Tag Archives: china
As somebody who hails from a place where it’s hot and humid for most of the time, I am quite fascinated by where the seasons are so radically distinct, and felt in the most in-your-face way. I don’t experience the bite of winter nor the accompanying longing for spring, nor the giddy high when this longing is finally fulfilled.
I find it intriguing how a lot of the customs that are practiced even in my corner of the world revolve around celebrating spring, the season of fertility and rebirth. For instance, a lot of weddings happen this time of year, and I’ve only recently realized how appropriate it is! Weddings are traditionally a prelude to child-bearing, and what better season to procreate than when the earth is sprouting seeds, shoots, and flowers?
So for today’s post, we’ll celebrate spring by celebrating fertility symbols!
Woman of Willendorf
She used to be called Venus of Willendorf (modern-day Aggsbach, Austria) and she’s estimated to be 20,000 years old. That’s a lot of zeroes, which means she’s way older than the Venus of Roman mythology, which is probably why the name didn’t stick. She has no feet, and she can’t stand on her own. Her face is covered by horizontal bands which many figure to be plaited hair. Archaeologists have unearthed many other figurines that look very much like her. Scholars think that her disproportionately large breasts and belly, and very detailed nether parts, point to her having been used as a fertility symbol in ancient times.
Image via Wikimedia Commons
Eggs & Bunnies
These are nowadays are used as Easter symbols, but they are so because they represent fertility. Eggs are themselves evidence of fertility, and bunnies, well, they are known to reproduce really quickly and easily.
These are female fertility charms that are used in indigenous cultures in the Philippines and in certain parts of Southeast Asia. Its key characteristic is in its shape — rounded with a slit in the bottom. The negative space in the middle is said to resemble an embryo with an umbilical cord attached. The shape too makes it easy to be worn as ear ornaments, but they can also be used as pendants.
It’s strange, I know. But it just so happens that the Chinese term for chopsticks, zhu, also also translates as “many sons”, and because of this chopstick sets when given as wedding gifts are said to bring luck.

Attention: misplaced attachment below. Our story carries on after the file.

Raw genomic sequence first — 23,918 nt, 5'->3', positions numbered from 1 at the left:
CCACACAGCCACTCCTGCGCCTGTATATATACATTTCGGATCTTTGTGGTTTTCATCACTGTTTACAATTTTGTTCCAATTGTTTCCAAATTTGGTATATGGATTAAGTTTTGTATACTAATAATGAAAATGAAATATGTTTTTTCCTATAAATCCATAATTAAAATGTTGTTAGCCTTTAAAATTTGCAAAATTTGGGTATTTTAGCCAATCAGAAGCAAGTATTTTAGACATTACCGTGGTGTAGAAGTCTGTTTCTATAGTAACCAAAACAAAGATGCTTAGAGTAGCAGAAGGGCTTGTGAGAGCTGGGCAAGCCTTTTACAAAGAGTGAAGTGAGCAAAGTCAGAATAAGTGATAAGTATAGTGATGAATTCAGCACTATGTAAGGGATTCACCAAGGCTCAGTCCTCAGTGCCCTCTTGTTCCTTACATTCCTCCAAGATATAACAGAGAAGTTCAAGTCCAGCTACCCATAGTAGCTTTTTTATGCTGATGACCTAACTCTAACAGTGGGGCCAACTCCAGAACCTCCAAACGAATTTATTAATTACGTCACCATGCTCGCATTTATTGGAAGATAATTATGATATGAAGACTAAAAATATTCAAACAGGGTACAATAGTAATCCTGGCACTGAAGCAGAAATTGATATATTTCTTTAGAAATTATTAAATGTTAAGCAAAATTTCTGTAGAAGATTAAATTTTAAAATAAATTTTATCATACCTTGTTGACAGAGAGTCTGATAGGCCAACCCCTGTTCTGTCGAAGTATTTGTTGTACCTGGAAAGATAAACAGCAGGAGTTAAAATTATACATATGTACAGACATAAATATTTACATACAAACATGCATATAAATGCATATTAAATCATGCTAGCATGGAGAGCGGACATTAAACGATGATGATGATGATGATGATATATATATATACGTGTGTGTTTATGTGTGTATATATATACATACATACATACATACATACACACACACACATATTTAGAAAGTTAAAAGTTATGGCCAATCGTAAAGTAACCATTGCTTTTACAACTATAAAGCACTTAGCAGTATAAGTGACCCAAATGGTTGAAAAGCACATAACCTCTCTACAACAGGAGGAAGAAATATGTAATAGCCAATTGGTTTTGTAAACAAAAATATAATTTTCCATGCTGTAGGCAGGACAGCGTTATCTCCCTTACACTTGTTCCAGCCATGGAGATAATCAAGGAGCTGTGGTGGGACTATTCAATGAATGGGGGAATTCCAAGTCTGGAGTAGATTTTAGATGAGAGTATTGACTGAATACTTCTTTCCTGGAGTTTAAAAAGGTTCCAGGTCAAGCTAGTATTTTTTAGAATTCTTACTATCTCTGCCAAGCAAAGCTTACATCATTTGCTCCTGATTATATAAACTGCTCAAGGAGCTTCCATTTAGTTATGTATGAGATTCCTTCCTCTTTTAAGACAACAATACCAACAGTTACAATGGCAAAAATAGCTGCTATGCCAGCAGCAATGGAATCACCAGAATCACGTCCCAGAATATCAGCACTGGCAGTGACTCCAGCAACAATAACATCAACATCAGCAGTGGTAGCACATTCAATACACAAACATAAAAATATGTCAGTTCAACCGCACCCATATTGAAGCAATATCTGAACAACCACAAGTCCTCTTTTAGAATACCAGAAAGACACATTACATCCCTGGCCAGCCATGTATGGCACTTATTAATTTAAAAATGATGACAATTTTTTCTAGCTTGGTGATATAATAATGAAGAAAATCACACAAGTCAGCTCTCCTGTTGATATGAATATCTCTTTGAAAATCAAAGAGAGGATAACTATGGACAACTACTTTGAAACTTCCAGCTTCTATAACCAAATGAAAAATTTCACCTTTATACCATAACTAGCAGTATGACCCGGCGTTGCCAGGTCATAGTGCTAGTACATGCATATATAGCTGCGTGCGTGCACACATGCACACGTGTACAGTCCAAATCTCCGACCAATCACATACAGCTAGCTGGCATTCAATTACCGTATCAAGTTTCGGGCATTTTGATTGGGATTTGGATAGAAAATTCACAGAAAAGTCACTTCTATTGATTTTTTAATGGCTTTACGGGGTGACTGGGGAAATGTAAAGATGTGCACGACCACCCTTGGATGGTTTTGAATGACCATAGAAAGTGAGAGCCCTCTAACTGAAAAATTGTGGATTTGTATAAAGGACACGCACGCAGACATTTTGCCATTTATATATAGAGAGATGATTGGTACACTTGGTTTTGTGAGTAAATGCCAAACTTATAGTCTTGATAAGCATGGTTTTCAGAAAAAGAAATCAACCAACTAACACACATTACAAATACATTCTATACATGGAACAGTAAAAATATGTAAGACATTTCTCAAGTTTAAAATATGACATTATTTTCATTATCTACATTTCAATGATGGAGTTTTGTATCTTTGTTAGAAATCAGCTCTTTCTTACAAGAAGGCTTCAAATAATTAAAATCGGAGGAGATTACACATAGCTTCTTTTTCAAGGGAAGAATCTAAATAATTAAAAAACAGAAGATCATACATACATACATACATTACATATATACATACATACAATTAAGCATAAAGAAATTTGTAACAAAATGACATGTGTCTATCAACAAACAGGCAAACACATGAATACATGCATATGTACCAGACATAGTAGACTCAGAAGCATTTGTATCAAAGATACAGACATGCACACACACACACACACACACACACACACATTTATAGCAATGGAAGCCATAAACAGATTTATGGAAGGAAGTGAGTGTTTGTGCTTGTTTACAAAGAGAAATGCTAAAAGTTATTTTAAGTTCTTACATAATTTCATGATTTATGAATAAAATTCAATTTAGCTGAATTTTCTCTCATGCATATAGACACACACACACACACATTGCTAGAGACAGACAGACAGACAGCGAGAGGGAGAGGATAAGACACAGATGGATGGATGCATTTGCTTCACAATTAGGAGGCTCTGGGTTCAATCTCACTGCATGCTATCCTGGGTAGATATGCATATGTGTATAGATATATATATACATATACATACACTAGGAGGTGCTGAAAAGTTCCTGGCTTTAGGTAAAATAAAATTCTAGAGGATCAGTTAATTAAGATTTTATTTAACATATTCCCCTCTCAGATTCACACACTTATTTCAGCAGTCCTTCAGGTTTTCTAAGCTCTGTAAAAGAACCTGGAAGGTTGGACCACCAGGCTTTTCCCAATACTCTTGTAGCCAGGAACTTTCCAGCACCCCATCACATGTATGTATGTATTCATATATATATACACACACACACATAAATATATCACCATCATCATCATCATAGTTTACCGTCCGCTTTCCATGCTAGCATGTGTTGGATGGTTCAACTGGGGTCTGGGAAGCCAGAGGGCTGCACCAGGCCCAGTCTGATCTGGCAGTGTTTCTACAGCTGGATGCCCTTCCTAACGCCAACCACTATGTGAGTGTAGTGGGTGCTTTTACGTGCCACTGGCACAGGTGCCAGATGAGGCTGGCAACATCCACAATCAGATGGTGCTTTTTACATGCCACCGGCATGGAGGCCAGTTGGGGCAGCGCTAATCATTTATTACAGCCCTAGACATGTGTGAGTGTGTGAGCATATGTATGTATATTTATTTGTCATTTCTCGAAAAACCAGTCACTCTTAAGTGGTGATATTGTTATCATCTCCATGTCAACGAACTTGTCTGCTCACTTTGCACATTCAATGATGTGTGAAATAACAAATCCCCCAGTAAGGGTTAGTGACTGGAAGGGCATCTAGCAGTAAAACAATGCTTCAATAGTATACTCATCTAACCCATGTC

Last week the United States celebrated its birthday, and in true American tradition, the fourth of July was celebrated in the capital with a fireworks display that attracts thousands of tourists each year. In other parts of the US as well, fireworks are an independence day tradition, and many other major cities also boast their own displays, such as New York and San Diego.
Although fireworks are a global symbol of celebration, its origins are in Asian culture – with some of the most elaborate displays today being done in the Asian region today.
Fireworks originated in China, with the earliest recorded accounts of fireworks dating back to the 7th century. They were originally developed fireworks as a means of entertainment for the emperor’s court. However they quickly gained popularity, and the science of firework-making became a respected profession.
Woodblock print of Fireworks. Image via Era Woodblock Prints.
Europeans and western cultures came to know about fireworks in the mid 17th century, right about the time when Christian missions and colonial expeditions began to bring bits of asian culture back to their homelands. Early explorers called fireworks “Chinese flowers,” relating to the aesthetic qualities of the displays. Similarly, the Japanese term for fireworks, “Hanabi,” also translates to “flowers of fire.”
Fireworks are still traditionally Chinese and are a large part of the chinese culture, especially for festivals. Two of the major festivals celebrated with fireworks are the Mid-autumn festival and of course, Lunar new year. Today, China remains the largest manufacturer of fireworks in the world.
Elsewhere in Asia, particularly in Japan, fireworks are also a cultural event, especially in the summer. Fireworks festivals, or Hanabi-taikai, are held throughout Japan, showcasing some of the most elaborate displays in the world.